President Barack Obama’s renewed push to lower the unemployment rate focuses on tax breaks, which have had a mixed record of adding jobs to the U.S. economy.
The president went to the Washington Navy Yard on Aug. 5 to propose tax credits ranging from $2,400 to $9,600 for companies that hire military veterans. Other tax incentives aimed at encouraging businesses to hire, such as breaks in 2010 for companies that filled positions with long-term unemployed workers, didn’t create many jobs, said Mark Zandi, the chief economist at Moody’s Analytics Inc.
Home Depot Inc. and United Parcel Service Inc., which have almost 1.1 million employees combined according to Bloomberg Government data, took advantage of tax benefits included in the 2010 HIRE Act. The problem, according to Zandi, is that many of the companies would likely have hired the employees without the tax breaks and using them just made the decision less expensive.
“The HIRE Act was an effort to lower the cost of labor temporarily to incentivize businesses to hire more,” he said. “That’s not particularly effective and that may be the lesson from the HIRE Act.”
The law exempted businesses that hired employees who had been out of work for at least two months from the 6.2 percent payroll tax on wages paid for most of 2010.
No ‘Magic Bullet’
Evan Liddiard, a former senior tax policy adviser to Republican Senator Orrin Hatch of Utah, who sponsored the hiring measure last year, said the legislation wasn’t necessarily intended to persuade a company not interested in hiring to change its plans.
“I do not believe that the senators who crafted the HIRE bill ever viewed it as a magic bullet to solve the employment problem,” said Liddiard, who is a partner at Urban Swirski & Associates LLC, a Washington lobbying firm. “Rather, it was hoped that it would speed up hiring decisions.”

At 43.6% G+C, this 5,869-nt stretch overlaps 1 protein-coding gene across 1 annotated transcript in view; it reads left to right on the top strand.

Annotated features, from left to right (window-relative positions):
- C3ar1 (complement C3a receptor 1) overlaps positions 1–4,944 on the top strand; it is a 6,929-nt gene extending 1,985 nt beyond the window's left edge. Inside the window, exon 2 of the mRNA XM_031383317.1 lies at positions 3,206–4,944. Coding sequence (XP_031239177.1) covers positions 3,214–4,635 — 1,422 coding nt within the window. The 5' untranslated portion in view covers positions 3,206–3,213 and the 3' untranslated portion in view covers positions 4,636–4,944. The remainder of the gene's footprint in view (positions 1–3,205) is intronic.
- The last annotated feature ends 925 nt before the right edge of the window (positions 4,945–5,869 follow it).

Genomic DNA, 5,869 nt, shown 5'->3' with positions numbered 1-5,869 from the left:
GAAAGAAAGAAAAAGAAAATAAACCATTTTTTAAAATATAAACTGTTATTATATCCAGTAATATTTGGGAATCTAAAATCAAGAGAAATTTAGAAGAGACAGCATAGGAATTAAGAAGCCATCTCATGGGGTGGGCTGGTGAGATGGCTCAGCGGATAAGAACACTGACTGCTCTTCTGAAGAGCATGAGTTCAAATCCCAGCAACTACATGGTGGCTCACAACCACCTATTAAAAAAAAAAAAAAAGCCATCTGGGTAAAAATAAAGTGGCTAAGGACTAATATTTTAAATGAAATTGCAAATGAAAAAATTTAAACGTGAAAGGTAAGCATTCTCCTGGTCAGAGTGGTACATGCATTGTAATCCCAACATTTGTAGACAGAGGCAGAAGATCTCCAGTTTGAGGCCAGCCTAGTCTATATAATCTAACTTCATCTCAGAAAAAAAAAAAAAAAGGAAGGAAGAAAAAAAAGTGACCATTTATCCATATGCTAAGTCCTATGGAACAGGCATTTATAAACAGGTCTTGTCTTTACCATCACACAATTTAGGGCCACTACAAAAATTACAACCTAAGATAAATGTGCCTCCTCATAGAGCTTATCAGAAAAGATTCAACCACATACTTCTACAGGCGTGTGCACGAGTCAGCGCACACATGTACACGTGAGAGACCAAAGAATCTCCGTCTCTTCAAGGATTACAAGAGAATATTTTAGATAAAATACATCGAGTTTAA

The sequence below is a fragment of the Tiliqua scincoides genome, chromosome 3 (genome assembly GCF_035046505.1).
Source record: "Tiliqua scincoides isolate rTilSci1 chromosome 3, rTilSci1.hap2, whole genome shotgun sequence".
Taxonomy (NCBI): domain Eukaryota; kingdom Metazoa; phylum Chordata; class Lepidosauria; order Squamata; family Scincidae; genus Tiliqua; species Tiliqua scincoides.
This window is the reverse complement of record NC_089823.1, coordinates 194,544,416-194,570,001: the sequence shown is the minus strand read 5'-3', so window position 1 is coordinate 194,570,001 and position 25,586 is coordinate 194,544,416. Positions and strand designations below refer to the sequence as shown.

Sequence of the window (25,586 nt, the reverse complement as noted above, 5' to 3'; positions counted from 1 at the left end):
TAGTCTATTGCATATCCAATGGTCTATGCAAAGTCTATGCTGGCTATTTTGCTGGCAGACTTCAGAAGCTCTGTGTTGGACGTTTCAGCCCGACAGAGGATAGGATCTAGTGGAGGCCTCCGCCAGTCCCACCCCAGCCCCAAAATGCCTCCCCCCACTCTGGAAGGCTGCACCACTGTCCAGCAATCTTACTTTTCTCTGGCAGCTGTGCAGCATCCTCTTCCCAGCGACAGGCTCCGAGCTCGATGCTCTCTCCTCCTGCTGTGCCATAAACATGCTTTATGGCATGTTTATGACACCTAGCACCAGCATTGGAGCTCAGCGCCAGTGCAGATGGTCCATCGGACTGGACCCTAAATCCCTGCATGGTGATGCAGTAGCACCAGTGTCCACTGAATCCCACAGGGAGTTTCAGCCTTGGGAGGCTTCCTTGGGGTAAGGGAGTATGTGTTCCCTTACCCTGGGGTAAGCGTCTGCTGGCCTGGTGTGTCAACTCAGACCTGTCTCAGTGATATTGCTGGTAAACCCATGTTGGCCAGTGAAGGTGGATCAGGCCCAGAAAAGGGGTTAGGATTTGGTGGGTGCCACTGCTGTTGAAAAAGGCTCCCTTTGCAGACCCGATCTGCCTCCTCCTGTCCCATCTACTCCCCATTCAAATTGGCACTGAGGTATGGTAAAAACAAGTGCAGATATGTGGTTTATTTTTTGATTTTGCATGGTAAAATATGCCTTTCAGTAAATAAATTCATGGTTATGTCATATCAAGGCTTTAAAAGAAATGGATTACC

The Internal Revenue Service and U.S. Treasury Department don’t have data yet on how many companies claimed tax benefits related to the law.
The Treasury Department has said 10.6 million workers were hired between February and October 2010 that could make their employers eligible to claim tax benefits under the law. It’s not clear whether the HIRE Act caused or accelerated these hiring decisions.
Heading into next year’s election, Obama and congressional lawmakers are trying to prove to voters that they have successful job-creation strategies. The U.S. Labor Department said Aug. 5 that payrolls rose by 117,000 workers in July. The gain was greater than anticipated and the unemployment rate fell to 9.1 percent, which remains high by historic standards.
The tax code plays a prominent role for both political parties in the prescription for job creation. Obama and congressional Democrats are pressing for an extension of the payroll tax cut that is in effect for employees this year. They will face some opposition in Congress because the one-year break cost $111.7 billion in forgone revenue to the Treasury, according to the congressional Joint Committee on Taxation.
“There’s no contradiction between us taking some steps to put people to work right now and getting our long-term fiscal house in order,” Obama said Aug. 5 in his Navy Yard speech as he renewed his call for the payroll tax-cut extension. “The more we grow, the easier it will be to reduce our deficits.”
Republicans, including House Majority Leader Eric Cantor of Virginia, want to allow companies to return as much as $1 trillion in offshore profits to the U.S. at a low tax rate. Cisco Systems Inc., Pfizer Inc. and Apple Inc. have lobbied Congress for a so-called repatriation holiday, maintaining the repatriated funds could be used to hire more workers.
Representative Sander Levin of Michigan, the top Democrat on the House Ways and Means Committee, and other Democrats have said funds repatriated during a 2004 holiday didn’t create jobs and were used for other purposes, such as stock buybacks and dividend payments to shareholders.
The most important consideration in crafting tax incentives designed to stimulate hiring is whether the policy will fuel demand, Zandi said.
“Near term, the focus needs to be on demand so extending the payroll tax holiday is necessary,” he said.
Lawmakers have used the tax code for targeted purposes for decades. The main purpose of the tax code, however, should be to generate revenue, said Chuck Marr, the director of federal tax policy at the Center on Budget and Policy Priorities, a non- partisan research organization in Washington.
“The tax code’s primary job is to raise money so in the long term, the tax code isn’t doing its job,” he said. “But right now the U.S. faces a complex situation with unusual amounts of long-term debt and a very weak economy.”
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